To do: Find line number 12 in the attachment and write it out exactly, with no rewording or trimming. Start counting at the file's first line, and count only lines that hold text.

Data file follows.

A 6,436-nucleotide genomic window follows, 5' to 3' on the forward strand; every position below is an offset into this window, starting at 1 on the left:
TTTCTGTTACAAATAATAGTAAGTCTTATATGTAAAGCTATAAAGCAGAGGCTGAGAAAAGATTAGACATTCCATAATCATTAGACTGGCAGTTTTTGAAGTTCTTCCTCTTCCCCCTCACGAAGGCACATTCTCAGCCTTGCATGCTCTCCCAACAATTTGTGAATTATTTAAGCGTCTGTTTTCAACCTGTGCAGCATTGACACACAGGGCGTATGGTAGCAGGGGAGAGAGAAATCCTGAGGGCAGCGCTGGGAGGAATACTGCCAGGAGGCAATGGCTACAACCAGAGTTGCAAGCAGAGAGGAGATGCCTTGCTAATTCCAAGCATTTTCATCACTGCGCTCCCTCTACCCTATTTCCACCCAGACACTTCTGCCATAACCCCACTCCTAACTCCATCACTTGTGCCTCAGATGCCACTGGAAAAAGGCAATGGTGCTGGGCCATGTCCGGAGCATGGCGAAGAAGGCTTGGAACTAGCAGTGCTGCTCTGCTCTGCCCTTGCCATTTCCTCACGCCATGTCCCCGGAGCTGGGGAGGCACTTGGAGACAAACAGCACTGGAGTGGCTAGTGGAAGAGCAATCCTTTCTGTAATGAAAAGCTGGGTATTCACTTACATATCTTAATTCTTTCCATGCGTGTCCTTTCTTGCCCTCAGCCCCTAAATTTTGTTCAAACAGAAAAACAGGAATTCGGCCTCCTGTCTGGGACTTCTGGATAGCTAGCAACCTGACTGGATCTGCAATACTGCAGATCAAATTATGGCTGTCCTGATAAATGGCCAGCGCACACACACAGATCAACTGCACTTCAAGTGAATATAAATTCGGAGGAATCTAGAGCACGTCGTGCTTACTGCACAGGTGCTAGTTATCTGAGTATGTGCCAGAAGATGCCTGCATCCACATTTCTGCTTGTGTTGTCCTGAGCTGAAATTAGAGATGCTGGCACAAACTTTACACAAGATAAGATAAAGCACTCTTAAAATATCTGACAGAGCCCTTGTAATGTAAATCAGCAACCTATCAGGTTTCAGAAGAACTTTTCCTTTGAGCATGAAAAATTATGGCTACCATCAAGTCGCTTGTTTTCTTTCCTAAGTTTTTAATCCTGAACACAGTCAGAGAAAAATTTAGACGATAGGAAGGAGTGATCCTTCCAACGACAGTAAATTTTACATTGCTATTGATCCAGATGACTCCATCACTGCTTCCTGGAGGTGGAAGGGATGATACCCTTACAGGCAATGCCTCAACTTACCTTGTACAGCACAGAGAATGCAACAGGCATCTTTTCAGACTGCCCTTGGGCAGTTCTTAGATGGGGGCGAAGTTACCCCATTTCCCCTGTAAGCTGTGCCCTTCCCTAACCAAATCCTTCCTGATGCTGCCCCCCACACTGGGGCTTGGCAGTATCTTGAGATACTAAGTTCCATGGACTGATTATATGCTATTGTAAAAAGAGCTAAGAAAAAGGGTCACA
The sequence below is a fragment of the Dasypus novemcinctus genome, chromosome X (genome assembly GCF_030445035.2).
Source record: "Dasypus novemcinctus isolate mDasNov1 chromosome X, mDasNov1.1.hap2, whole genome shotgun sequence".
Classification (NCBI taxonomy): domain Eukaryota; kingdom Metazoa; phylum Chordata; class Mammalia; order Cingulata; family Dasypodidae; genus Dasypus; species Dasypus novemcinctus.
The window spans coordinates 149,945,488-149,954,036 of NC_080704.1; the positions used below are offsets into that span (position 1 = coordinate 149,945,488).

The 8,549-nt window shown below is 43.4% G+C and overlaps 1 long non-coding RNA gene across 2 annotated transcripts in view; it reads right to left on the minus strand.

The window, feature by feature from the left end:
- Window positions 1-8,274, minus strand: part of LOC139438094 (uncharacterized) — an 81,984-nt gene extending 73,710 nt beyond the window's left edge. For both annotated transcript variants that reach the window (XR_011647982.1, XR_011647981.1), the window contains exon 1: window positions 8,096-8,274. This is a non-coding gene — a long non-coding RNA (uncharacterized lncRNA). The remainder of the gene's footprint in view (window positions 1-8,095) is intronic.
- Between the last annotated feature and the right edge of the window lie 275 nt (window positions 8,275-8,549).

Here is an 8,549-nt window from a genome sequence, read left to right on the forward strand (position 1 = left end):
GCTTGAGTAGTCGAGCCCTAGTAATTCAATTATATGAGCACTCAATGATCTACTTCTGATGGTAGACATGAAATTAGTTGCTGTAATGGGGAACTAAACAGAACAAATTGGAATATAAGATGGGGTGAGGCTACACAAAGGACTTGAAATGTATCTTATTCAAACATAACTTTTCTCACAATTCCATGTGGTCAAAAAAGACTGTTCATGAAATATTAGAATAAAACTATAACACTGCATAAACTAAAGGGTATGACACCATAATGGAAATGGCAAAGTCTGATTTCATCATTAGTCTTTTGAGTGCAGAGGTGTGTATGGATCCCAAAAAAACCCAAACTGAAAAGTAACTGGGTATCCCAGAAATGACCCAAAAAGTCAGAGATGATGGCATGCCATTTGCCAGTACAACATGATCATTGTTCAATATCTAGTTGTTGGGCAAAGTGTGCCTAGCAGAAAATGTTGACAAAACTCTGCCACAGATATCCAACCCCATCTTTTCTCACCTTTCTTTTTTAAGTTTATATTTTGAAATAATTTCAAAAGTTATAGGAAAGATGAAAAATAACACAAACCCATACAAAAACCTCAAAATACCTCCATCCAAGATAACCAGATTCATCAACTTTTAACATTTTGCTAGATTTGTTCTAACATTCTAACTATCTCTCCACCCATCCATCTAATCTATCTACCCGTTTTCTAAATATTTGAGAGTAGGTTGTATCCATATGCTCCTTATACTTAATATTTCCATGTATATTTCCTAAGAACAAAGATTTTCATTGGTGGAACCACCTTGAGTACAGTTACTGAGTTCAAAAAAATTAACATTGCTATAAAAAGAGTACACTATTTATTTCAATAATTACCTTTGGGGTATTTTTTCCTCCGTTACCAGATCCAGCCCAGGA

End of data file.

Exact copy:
GCTTGAGTAGTCGAGCCCTAGTAATTCAATTATATGAGCACTCAATGATCTACTTCTGATGGTAGACATGAAATTAGTTGCTGTAATGGGGAACTAAACAGAACAAATTGGAATATAAGATGGGGTGAGGCTACACAAAGGACTTGAAATGTATCTTATTCAAACATAACTTTTCTCACAATTCCATGTGGTCAAAAAAGACTGTTCATGAAATATTAGAATAAAACTATAACACTGCATAAACTAAAGGGTATGACACCATAATGGAAATGGCAAAGTCTGATTTCATCATTAGTCTTTTGAGTGCAGAGGTGTGTATGGATCCCAAAAAAACCCAAACTGAAAAGTAACTGGGTATCCCAGAAATGACCCAAAAAGTCAGAGATGATGGCATGCCATTTGCCAGTACAACATGATCATTGTTCAATATCTAGTTGTTGGGCAAAGTGTGCCTAGCAGAAAATGTTGACAAAACTCTGCCACAGATATCCAACCCCATCTTTTCTCACCTTTCTTTTTTAAGTTTATATTTTGAAATAATTTCAAAAGTTATAGGAAAGATGAAAAATAACACAAACCCATACAAAAACCTCAAAATACCTCCATCCAAGATAACCAGATTCATCAACTTTTAACATTTTGCTAGATTTGTTCTAACATTCTAACTATCTCTCCACCCATCCATCTAATCTATCTACCCGTTTTCTAAATATTTGAGAGTAGGTTGTATCCATATGCTCCTTATACTTAATATTTCCATGTATATTTCCTAAGAACAAAGATTTTCATTGGTGGAACCACCTTGAGTACAGTTACTGAGTTCAAAAAAATTAACATTGCTATAAAAAGAGTACACTATTTATTTCAATAATTACCTTTGGGGTATTTTTTCCTCCGTTACCAGATCCAGCCCAGGA